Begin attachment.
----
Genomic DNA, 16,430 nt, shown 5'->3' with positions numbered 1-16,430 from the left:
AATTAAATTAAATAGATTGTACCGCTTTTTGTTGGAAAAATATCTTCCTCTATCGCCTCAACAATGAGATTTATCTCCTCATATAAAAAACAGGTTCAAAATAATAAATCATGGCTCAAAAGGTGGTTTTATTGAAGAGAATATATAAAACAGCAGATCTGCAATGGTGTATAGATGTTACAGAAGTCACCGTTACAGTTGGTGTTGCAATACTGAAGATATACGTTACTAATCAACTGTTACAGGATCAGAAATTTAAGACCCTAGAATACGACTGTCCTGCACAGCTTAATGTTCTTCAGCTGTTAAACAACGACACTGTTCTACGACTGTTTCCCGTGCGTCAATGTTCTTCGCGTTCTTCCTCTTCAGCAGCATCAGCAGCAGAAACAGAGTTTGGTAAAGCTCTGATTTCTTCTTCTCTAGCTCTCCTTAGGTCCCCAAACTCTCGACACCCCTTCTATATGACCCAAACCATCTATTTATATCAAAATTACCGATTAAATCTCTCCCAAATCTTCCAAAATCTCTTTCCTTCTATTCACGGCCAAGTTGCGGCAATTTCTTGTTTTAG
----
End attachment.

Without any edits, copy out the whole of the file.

Genomic DNA, 16,430 nt, shown 5'->3' with positions numbered 1-16,430 from the left:
AATTAAATTAAATAGATTGTACCGCTTTTTGTTGGAAAAATATCTTCCTCTATCGCCTCAACAATGAGATTTATCTCCTCATATAAAAAACAGGTTCAAAATAATAAATCATGGCTCAAAAGGTGGTTTTATTGAAGAGAATATATAAAACAGCAGATCTGCAATGGTGTATAGATGTTACAGAAGTCACCGTTACAGTTGGTGTTGCAATACTGAAGATATACGTTACTAATCAACTGTTACAGGATCAGAAATTTAAGACCCTAGAATACGACTGTCCTGCACAGCTTAATGTTCTTCAGCTGTTAAACAACGACACTGTTCTACGACTGTTTCCCGTGCGTCAATGTTCTTCGCGTTCTTCCTCTTCAGCAGCATCAGCAGCAGAAACAGAGTTTGGTAAAGCTCTGATTTCTTCTTCTCTAGCTCTCCTTAGGTCCCCAAACTCTCGACACCCCTTCTATATGACCCAAACCATCTATTTATATCAAAATTACCGATTAAATCTCTCCCAAATCTTCCAAAATCTCTTTCCTTCTATTCACGGCCAAGTTGCGGCAATTTCTTGTTTTAG